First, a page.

Seatrade Maritime is part of the Informa Markets Division of Informa PLC

This site is operated by a business or businesses owned by Informa PLC and all copyright resides with them. Informa PLC's registered office is 5 Howick Place, London SW1P 1WG. Registered in England and Wales. Number 8860726.

White hot charter market as carriers compete for tonnage

Photo: AdobeStock An overhead shot of containerships in port
“The container market is on fire.” Braemar outlines the combination of geopolitical upheaval and market economics that is driving parts of the charter market ever upwards, with every sector in the broker’s index on the up.

Braemar’s Monday Briefing note, for 10 June, suggested that charter periods are becoming longer, even for feeder vessels of under 2,000 teu, that were lagging behind the larger sized vessels, while the same report pointing to rumours of a “batch of 3,500 teu vessels”, available in the next few months with new charters.

Those rumours may have been about Hapag-Lloyd which Alphaliner reports has fixed seven ships of up to 3,000 teu

“Periods of 24 months are now the norm and 36 months deals are also beginning to appear with at least one vessel, the 2,954 teu Green Park believed to have secured such an employment with Hapag at $25,000 per day,” said Alphaliner.

Dynamar consultant Darron Wadey commented: “If the Hapag-Lloyd spree is indeed related to the Gemini Cooperation (it depends when it would receive these vessels), they would seem ideal for the regional shuttles the partners have proposed. In fact, they have already suggested some of these ‘supersized’ feeder connections could even employ ships of 5,000 teu or 6,000 teu.”

It is a theme that Braemar has also looked at, reporting that the mid-size sector of 4,000-9,999 teu has seen significant under-investment in recent years with virtually no newbuildings between 2016-2021.

“We are now only just seeing the next generation of mid-size box ship newbuildings being delivered,” said Braemar analyst Jonathon Roach.

These mid-sized vessels are also seeing increases in prices and extensions to the charter periods.

BraemarBraemar TC 2024-06-13.jpg

According to Braemar, the Red Sea diversions, which have caused delays and congestion due to the longer transit times, has also led to an empty equipment squeeze, pushing spot rates to new highs.


Those elements have been added to by the earlier than expected onset of peak season, through May-June, creating extraordinary demand as warehouses are being front loaded to avoid supply chain snarls.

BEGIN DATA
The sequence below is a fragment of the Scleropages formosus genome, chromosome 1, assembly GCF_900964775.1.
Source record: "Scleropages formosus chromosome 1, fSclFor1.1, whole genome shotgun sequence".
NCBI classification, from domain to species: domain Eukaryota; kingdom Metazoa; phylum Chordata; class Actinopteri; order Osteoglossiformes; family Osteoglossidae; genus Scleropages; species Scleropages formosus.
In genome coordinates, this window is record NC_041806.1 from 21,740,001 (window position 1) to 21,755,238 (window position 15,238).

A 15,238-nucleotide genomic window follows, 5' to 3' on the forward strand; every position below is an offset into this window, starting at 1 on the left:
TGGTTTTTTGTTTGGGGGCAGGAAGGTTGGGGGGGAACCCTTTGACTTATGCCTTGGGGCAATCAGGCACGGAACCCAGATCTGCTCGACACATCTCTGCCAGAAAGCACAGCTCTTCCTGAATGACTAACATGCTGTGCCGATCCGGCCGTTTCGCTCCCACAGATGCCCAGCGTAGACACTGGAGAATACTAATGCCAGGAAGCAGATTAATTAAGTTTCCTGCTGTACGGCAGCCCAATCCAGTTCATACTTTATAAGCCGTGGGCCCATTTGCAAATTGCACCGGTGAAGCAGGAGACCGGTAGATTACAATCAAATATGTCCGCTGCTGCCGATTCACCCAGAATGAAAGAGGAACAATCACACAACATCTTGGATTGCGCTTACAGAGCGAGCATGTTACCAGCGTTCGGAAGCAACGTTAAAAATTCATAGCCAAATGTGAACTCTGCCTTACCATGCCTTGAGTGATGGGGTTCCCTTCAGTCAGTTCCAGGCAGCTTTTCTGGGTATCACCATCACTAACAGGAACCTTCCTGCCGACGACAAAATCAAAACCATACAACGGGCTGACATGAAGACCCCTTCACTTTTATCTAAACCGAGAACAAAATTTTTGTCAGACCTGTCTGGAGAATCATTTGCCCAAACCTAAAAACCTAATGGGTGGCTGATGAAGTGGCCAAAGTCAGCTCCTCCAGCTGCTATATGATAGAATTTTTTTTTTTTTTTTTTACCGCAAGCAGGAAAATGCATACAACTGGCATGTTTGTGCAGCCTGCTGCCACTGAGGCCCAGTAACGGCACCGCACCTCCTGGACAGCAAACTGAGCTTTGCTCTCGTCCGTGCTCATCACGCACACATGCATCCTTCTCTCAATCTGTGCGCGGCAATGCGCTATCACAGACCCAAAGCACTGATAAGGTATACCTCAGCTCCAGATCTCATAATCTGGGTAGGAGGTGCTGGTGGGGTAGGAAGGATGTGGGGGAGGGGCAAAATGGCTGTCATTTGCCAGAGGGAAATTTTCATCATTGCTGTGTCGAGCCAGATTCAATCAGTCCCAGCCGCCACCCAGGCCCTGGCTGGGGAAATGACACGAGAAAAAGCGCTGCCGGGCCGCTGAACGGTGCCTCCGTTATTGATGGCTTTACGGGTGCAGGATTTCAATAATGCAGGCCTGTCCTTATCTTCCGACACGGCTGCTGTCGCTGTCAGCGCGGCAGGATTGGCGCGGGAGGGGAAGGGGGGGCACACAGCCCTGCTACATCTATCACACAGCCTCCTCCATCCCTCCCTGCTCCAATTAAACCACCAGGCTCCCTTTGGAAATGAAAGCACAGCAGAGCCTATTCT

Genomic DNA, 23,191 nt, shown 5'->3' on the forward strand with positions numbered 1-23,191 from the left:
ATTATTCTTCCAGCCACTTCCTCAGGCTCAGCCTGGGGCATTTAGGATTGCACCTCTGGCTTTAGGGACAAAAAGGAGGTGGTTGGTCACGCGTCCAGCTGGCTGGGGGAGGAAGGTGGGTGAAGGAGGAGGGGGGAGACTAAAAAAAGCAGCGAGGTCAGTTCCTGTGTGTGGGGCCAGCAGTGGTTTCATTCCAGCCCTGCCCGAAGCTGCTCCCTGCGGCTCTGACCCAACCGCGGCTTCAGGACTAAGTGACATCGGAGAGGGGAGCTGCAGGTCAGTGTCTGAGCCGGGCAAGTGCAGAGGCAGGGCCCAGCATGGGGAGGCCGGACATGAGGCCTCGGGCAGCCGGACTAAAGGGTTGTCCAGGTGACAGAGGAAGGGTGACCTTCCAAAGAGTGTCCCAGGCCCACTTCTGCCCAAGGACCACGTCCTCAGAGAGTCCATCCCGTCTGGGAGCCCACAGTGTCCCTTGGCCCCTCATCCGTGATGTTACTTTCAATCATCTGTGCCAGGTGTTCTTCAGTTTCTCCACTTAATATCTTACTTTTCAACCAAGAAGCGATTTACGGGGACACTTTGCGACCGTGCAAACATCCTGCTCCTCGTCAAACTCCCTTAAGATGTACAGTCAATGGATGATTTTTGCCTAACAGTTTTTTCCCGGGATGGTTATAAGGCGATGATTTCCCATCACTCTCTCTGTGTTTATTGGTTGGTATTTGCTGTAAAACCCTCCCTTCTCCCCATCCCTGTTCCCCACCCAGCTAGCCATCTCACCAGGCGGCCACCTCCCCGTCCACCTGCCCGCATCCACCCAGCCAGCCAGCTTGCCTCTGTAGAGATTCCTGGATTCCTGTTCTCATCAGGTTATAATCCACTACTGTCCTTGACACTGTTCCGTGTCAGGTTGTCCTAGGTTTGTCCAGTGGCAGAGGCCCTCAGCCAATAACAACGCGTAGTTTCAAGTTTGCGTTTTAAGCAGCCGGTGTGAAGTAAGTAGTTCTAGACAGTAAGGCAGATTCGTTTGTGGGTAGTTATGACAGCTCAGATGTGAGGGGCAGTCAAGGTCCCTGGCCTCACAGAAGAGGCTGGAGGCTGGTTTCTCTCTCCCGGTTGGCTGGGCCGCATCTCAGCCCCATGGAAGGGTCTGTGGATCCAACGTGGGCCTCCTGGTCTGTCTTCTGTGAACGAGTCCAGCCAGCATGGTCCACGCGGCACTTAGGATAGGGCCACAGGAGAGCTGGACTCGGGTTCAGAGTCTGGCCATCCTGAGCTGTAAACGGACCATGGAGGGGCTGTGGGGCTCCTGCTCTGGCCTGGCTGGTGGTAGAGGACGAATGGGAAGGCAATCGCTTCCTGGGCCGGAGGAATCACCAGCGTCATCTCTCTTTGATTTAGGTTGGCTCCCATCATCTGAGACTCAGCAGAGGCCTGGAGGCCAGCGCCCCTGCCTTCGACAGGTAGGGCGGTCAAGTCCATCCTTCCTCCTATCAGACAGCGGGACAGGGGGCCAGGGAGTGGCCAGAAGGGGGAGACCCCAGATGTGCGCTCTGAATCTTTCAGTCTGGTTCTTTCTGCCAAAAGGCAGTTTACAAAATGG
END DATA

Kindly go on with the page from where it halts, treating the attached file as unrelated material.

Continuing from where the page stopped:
“With hot freight markets liners are responding, with additional services and extra loaders being created as rates promote potentially short-term service requirements, which are often utilised with charter tonnage. Additionally, longer transit times will require more tonnage, again the charter market will benefit as liner companies mitigate service disruption,” said Roach.

It was theme that Xeneta’s chief analyst, Peter Sand, had also picked up, noting: “Charter rates are up 100% since mid-December.”

“A few new services on the transpacific trades with services in that ballpark [3,000-3,500 teu] with carriers looking to ease the pain on Far East to West Mediterranean hubs congested with cargo heading to the East Mediterranean.”

Carriers wanting charters to feed East Mediterranean destinations, which can no longer be served with ships through Suez due to the Gaza conflict, are competing for ships with new services operating on the booming Pacific trade to the US West Coast.

“Increases in demand for tonnage naturally drive the rates and periods of charters north (and the Red Sea is clearly a contributor here), so there is nothing untoward in such developments. It is also common to see operators engaging in portfolio like charter deals in such times,” argued Wadey.

According to Sand carriers are eager to return vessels back to Asia to pick up the high paying cargo, but the carriers are learning lessons from the covid debacle, where boxes were dropped anywhere in the rush back to the Far East and are also moving empties so that they can maintain the flow of cargo. 

“With all these moving parts, we are naturally seeing a squeeze on mid-sized tonnage pushing up charter values, charter periods and asset values. We expect this to continue and possibly increase while Red Sea avoidance is in play,” concluded Roach.